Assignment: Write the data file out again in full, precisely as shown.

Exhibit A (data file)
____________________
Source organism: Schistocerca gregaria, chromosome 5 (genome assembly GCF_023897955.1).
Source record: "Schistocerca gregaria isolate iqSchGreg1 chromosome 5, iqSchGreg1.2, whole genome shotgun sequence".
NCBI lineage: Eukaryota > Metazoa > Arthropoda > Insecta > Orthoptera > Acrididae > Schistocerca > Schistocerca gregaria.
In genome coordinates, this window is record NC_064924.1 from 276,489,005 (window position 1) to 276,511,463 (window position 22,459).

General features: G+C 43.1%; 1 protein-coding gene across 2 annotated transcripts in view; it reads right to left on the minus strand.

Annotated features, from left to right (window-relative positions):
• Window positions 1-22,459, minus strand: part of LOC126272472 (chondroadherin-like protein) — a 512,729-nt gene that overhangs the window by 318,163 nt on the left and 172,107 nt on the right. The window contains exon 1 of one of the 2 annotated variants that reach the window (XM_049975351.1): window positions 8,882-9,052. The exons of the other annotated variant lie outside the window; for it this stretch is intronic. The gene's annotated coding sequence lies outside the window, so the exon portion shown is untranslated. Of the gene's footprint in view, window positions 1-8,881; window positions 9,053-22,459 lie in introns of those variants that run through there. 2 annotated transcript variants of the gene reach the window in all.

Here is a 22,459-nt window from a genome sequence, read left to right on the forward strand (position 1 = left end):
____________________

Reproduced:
Source organism: Schistocerca gregaria, chromosome 5 (genome assembly GCF_023897955.1).
Source record: "Schistocerca gregaria isolate iqSchGreg1 chromosome 5, iqSchGreg1.2, whole genome shotgun sequence".
NCBI lineage: Eukaryota > Metazoa > Arthropoda > Insecta > Orthoptera > Acrididae > Schistocerca > Schistocerca gregaria.
In genome coordinates, this window is record NC_064924.1 from 276,489,005 (window position 1) to 276,511,463 (window position 22,459).

General features: G+C 43.1%; 1 protein-coding gene across 2 annotated transcripts in view; it reads right to left on the minus strand.

Annotated features, from left to right (window-relative positions):
• Window positions 1-22,459, minus strand: part of LOC126272472 (chondroadherin-like protein) — a 512,729-nt gene that overhangs the window by 318,163 nt on the left and 172,107 nt on the right. The window contains exon 1 of one of the 2 annotated variants that reach the window (XM_049975351.1): window positions 8,882-9,052. The exons of the other annotated variant lie outside the window; for it this stretch is intronic. The gene's annotated coding sequence lies outside the window, so the exon portion shown is untranslated. Of the gene's footprint in view, window positions 1-8,881; window positions 9,053-22,459 lie in introns of those variants that run through there. 2 annotated transcript variants of the gene reach the window in all.

Here is a 22,459-nt window from a genome sequence, read left to right on the forward strand (position 1 = left end):